Exile is a great word for Northern town. It's like living in an afterthought. There's something demoralizing about it. Even the decay isn't all that interesting; it doesn't have the badass glamour of a Detroit or a D.C. It's just sort of defeated.

Ah, Wegmans. For those who don't know, Wegmans is what Wal-Mart would be, if it had taste. It started in Western New York, and is gradually taking over the Northeast. In Northern town, Wegmans is to supermarkets what Microsoft is to software. Its rate of growth is slower than Wal-Mart's, but its domination more total within its own sphere. Nobody seems to mind, though, since it's run incredibly well and the stores are, by supermarket standards, a joy to shop in. Note to other supermarkets: be afraid. Be very afraid.

And Rudbeckia is right about jobs.
I've spent plenty of time in Minneapolis -- and a decent amount of time in places like Northern town.. full of local kids who want to get out etc..

I think the reason that success and revolution comes from places that were that way before the internet is because those places have a culture of success that encourages those who are cutting edge and who challenge the status quo. In a town like Northern town, you can't quite get the needed support for revolutionary actions -- you just know that your town sucks even more than you thought it did.
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Also because, in Northern Town, all the talented and motivated folk like Dean Dad have already left.

Nothing for the ambitious to do but follow him.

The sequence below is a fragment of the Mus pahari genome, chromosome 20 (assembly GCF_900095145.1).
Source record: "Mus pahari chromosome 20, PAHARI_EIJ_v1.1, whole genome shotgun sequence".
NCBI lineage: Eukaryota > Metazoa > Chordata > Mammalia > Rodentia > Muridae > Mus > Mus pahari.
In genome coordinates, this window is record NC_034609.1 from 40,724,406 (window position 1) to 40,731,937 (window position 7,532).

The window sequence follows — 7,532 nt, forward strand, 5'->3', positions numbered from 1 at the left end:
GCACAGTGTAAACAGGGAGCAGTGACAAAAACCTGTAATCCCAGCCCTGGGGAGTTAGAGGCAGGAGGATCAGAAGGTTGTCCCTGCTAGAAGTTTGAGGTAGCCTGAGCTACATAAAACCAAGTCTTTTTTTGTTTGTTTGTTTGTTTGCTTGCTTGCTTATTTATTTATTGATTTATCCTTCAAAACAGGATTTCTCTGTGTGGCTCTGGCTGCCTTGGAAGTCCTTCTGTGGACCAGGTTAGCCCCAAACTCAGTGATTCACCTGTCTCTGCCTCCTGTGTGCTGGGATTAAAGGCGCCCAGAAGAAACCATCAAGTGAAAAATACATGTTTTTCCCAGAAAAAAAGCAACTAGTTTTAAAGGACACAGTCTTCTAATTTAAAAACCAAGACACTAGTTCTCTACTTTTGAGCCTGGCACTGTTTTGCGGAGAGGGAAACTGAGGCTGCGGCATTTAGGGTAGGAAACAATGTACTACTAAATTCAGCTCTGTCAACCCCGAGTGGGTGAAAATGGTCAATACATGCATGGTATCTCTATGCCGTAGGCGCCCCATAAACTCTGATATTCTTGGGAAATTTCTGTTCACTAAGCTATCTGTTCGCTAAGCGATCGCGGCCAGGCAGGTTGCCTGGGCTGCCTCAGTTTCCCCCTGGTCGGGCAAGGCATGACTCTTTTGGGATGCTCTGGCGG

Dammit, Dean Dad, now I can't get that song out of my head. (Hello, Rudbeckia; we may be from the same area. I live just east of Troy.)

I think a lot of the problem with the Northern towns is the human capital, rather than the location. You need a certain amount of intellectual competition to do your best work. (I do, anyway.) If everyone else in town is settling--willing to stay in a dying city because it's easier than moving--it's hard to get up the energy to break the inertia, all on your own.

Wouldn't surprise me if there was some level of extra desperation built in to the bigger cities, too. It's so expensive to live there, and you've constantly got someone nipping at your heels--better give 110%, all the time.

One thing my husband and I have noticed, though. We run a small business, and we work with New York City companies as well as those in our area. The NYC people are much more likely to overstate, puff, and sometimes outright lie. I think if you can't make it there, you have to act like you can...